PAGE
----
What is goo?
goo v. colloq. a viscid or sticky substance; sentimental tripe;
goo (yes, no capital 'g') is an object-oriented language designed to be
embeddable in any applications requiring an object-based script language.
It's especially aimed at applications which are expected to have long (or
infinite) uptimes and may have multiple simultaneous users.
object oriented language for use in unix applications.
goo is being designed by Robey Pointer, with help from Scott James Remnant
and Greg Brown. The goo compiler and libgoo library are being written by
Robey in his spare time.
What makes goo different from other embeddable script langauges?
goo is meant to be used by many users at once. Each user has their own
namespace and can set permissions on their classes and objects, such that
one user can design a class and then permit (or deny) other users to use
the class or even create derivatives of it.
A goo class can be loaded, used, and then changed and reloaded without
having to change the underlying application at all. This allows users to
fix bugs in their classes or even expand them without affecting others
(even if other people are currently using or deriving from that class).
All goo classes and objects are persistent -- serialized and saved to a
backing store, much like a database. The goo "world" can be distributed
across many machines, with objects migrating between machines (accessible
What did goo steal from its predecessors?
The original purpose of goo was to create a script language that could be
used as the engine for a MUD (multiuser text game). We looked at using Perl
or Java, but neither language supported everything we needed.
Perl supports OO only as a last-minute addition, sort of nailed onto the
side, and doesn't enforce any of the class attributes. Java does a lot of
what we wanted, but doesn't support multi-user operation or allow classes
to be reloaded after being modified.
As a result, goo is strongly influenced by both Perl and Java, as well as
drawing from Tcl, Ada, and C++. Some features we pulled from these languages
Arrays and hashes are builtin constructs, as in Perl. Also, strings and
numbers are grouped together as a single variable type ("scalar").
Function parameters are named, as in Ada. When calling a function, you
may either give the parameters positionally (the standard way, like C) or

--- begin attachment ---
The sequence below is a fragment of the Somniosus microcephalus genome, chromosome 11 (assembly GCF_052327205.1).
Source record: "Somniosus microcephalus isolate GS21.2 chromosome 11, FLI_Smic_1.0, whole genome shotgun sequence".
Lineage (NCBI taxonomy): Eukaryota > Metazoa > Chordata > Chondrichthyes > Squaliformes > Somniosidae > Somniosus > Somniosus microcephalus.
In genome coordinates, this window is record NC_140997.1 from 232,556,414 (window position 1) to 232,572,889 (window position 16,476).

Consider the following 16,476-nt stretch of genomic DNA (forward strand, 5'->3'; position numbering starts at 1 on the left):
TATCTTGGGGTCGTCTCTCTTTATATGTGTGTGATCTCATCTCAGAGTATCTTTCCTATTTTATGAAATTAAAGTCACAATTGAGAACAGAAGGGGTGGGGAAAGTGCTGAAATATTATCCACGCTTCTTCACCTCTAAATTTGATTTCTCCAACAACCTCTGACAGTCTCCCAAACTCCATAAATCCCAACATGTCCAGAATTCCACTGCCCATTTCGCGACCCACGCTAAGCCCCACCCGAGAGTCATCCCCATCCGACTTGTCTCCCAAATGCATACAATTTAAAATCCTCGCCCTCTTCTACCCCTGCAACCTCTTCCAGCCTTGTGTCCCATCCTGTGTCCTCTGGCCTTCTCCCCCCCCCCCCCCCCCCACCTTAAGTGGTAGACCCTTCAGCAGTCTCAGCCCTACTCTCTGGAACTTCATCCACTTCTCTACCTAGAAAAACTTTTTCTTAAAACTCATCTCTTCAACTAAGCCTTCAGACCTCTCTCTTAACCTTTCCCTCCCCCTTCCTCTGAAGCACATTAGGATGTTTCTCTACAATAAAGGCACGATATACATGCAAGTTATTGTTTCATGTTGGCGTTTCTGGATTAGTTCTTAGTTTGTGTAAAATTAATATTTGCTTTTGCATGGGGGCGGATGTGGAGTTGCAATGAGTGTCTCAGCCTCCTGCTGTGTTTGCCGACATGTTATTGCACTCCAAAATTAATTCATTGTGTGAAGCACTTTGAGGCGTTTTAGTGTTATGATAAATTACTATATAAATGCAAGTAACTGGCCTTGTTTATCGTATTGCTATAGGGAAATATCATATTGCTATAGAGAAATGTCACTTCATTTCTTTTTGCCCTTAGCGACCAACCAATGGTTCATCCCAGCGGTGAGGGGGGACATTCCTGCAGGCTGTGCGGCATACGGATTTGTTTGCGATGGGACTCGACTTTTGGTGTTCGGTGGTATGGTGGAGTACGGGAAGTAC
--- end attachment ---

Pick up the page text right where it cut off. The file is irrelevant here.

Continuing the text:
give them in any order and name them. This allows you to arbitrarily omit
parameters (all parameters have default values), which is surprisingly
useful for constructors, and removes the need for function overloading.
goo uses single inheritence with "interfaces", a concept grabbed wholesale
from Java. All objects have a known "real" type, regardless of what type
they're being used as, and this type can be queried at runtime using "is"
and "as" operators:
if (obj is TreeHouse)
(obj as TreeHouse).openDoor()
A class may be implemented entirely in C code, linked in via shared library,
much like in Tcl or Perl.
Exceptions and "finally" blocks are supported, but don't require a "try"
block (which makes them closer to Tcl in this respect than to Java). Any
data type (including scalar) can be thrown, as in C++. Catch and finally
blocks apply to the code block they're enclosed in.
Garbage collection is done, as in most interpreted languages. A form of
byte-code compilation is also done, similar to Perl & Java, to keep the
runtime as streamlined as possible.
Array and string "slices" are ripped off from Python, syntax and all.
Where can I get it?
Right now you can't, but soon enough you can. Our current plans are to
release it under the GNU GPL. The test application "Mr. Sparkle" is
currently (as of Mar 1999) parsing, compiling, and executing basic goo
However, for the curious of you, we have released the
"goo spec". This is the document we use to draft out the
language (usually only slightly out of date with respect to the goo code).
Where can I make comments or ask Questions?
If you have any comments or questions about goo then e-mail Robey Pointer
Last modified 8 Jun 1999